Beyond the Four Walls of the Office

If one asked Dr. San Jose’s or Sir SJ’s students who he was as a Math teacher, they would dub him a very amicable and effective educator. He starts the first day of class by giving his students random names which he soon replaces with their real names once he gets used to them. Despite being the principal, the atmosphere in his classroom is always welcoming and engaging. Should you pass by him in the hallways, he is certainly approachable, and one can confidently go up to him and say hello or have a quick conversation.

Despite this, some students also found that his presence was rarely felt by others, as most of the time, students only see him every flag ceremony, in special announcements, during select classes, or when one actually enters his office. It is hardly expected of him to do so, given his busy schedule, however the friendly interaction between a principal and his or her students could not only make one more likable, but also foster a productive cooperation between the two parties regarding administration.

One would argue that this isn’t a principal’s job per se, but for the students to see him, and even fellow members of the faculty, staff, and the administration, at academic competitions or athletic events as a sign of support whenever they represent the school could boost their morale. This also creates an avenue for the principal to understand the students’ experiences and to empathize with them, which could lead to decisions more suited to their needs. But despite the lack of direct connection between Dr. San Jose and the students of UPIS, his time and attention were always dedicated for the improvements and changes that will help the school as a whole.

More Mountains to be Conquered

The previous administrations under Dr. San Jose had a lot on their plate with the relocation, the calendar shift, the K-12 program, and all the other various projects they have done. Not every single problem can be addressed within a limited amount of time. There is more to be done. Because of the K-12 program, there is a significant need for human resource. The school needs more teachers to accommodate the amount of students and more instructors for the specialized cluster courses and electives that have branched out because of the new system.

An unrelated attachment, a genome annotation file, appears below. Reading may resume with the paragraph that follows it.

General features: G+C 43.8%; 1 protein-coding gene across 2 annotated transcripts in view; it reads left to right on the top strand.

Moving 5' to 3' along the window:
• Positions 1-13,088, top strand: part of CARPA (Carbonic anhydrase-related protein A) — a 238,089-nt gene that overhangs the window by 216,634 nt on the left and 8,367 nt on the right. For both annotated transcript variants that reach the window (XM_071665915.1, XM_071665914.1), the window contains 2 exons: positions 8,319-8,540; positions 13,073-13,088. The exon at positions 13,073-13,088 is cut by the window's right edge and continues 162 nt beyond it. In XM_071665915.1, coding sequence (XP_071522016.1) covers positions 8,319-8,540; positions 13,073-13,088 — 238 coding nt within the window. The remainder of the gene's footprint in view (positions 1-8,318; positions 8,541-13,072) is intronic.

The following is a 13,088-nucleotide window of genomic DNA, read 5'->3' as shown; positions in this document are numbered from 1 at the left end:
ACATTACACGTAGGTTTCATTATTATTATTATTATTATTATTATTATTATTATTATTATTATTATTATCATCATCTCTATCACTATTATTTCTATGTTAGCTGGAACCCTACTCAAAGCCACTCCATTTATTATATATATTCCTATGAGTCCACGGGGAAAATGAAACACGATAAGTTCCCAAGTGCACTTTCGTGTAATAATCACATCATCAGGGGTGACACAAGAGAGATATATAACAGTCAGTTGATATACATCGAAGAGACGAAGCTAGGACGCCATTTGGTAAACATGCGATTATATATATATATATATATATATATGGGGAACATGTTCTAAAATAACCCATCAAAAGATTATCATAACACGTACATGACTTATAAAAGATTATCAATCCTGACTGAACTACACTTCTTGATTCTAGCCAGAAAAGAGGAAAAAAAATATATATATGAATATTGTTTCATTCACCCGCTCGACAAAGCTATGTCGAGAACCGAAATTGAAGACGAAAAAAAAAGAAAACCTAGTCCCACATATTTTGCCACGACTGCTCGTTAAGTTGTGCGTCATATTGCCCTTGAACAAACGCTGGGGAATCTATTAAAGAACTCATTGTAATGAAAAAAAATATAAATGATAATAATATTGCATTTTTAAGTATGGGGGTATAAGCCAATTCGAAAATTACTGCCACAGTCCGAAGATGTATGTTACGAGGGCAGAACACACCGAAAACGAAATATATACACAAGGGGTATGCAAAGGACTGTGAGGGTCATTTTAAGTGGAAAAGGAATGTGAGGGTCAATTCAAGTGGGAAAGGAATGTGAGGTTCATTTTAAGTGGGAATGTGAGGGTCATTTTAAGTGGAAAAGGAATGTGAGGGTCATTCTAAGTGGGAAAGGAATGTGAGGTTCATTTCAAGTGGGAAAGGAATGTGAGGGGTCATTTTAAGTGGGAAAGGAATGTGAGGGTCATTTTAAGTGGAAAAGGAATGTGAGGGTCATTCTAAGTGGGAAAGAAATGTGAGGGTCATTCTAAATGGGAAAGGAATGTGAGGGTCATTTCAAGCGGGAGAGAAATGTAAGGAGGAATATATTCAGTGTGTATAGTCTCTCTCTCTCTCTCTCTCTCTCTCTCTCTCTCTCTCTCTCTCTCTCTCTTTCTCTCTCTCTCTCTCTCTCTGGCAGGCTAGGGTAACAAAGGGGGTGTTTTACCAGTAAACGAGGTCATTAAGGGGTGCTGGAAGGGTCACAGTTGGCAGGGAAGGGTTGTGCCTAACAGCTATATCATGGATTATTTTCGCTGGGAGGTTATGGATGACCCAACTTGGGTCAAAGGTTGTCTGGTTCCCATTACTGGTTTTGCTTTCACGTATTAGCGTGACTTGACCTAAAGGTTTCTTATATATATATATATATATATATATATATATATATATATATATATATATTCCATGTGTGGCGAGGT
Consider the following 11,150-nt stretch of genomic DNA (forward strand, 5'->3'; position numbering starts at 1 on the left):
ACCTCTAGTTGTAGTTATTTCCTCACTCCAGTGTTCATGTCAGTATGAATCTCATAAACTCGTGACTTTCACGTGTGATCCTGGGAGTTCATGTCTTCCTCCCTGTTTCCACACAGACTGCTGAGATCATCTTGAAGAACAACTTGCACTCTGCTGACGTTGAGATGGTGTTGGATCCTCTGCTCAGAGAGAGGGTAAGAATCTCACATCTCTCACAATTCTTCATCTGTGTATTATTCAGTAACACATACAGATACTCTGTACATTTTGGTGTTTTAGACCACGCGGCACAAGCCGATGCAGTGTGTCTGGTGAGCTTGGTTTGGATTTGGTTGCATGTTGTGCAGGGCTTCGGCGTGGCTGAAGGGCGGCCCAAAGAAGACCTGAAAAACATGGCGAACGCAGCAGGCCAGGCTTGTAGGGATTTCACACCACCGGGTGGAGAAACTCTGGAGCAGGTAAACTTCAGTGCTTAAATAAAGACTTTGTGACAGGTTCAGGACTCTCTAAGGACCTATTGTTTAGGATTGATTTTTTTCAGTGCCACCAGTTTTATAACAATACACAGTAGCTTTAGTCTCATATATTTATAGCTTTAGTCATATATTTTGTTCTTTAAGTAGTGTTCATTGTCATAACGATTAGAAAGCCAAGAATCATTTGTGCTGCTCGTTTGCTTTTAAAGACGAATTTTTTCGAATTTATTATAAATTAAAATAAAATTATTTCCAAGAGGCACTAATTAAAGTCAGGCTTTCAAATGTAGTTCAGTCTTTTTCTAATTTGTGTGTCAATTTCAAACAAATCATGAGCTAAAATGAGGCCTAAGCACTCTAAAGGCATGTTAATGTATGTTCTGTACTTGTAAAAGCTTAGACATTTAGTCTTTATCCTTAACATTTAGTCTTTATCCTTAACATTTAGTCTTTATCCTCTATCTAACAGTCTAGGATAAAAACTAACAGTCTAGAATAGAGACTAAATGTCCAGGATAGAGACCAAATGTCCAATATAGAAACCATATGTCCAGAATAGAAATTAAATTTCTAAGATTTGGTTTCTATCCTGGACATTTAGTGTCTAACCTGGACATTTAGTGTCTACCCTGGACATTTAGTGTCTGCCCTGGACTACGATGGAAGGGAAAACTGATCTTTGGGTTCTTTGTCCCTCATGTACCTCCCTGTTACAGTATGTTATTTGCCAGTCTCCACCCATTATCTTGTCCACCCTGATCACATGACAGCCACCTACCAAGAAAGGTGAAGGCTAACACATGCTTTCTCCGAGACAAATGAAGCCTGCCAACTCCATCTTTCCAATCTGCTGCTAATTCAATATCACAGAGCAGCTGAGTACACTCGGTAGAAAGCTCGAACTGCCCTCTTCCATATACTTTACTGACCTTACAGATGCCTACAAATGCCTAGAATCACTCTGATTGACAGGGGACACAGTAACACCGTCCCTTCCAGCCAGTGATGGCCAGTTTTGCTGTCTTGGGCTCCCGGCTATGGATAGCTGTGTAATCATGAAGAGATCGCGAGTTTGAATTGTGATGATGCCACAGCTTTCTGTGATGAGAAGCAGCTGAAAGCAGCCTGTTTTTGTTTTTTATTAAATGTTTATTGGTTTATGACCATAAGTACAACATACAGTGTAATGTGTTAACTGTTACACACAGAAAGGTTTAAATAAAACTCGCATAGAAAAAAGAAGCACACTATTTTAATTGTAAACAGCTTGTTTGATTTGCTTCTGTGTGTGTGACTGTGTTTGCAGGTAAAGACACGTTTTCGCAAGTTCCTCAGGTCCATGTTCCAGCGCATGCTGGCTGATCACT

With that also comes the need for more materials and facilities for the classes. There have been notable additions to the equipment that can be used in school, especially for the Practical Arts Department, yet this can still be furthered with the acquisition of necessary equipment for the student athletes and the various courses and electives. These are all concerns that may hopefully be given attention with the coming of a new administration.

Overall, Dr. San Jose’s run as principal is commendable. Even though no system is ever perfect and despite the rollercoaster of changes that UPIS has experienced, it cannot be denied that many of the changes implemented under his administration will benefit the school well beyond his term.

On that note, the student body is optimistic about the changes that will come with Dr. Calingasan’s administration. Dr. San Jose has left big shoes to fill, but with the help of the new members of the administration and the faculty and staff, the responsibilities and obstacles can surely be addressed with efficiency. The implementation of rules and regulations in the institution will be top priority. With a strong principal at the wheel working with a united administration, consistency and improvement won’t be as hard as it looks, because after all, it is they who make a strong foundation for a strong UPIS.//by Hillary Fajutagana, Hannah Manalo, LM Gacad, Aldous Dela Pena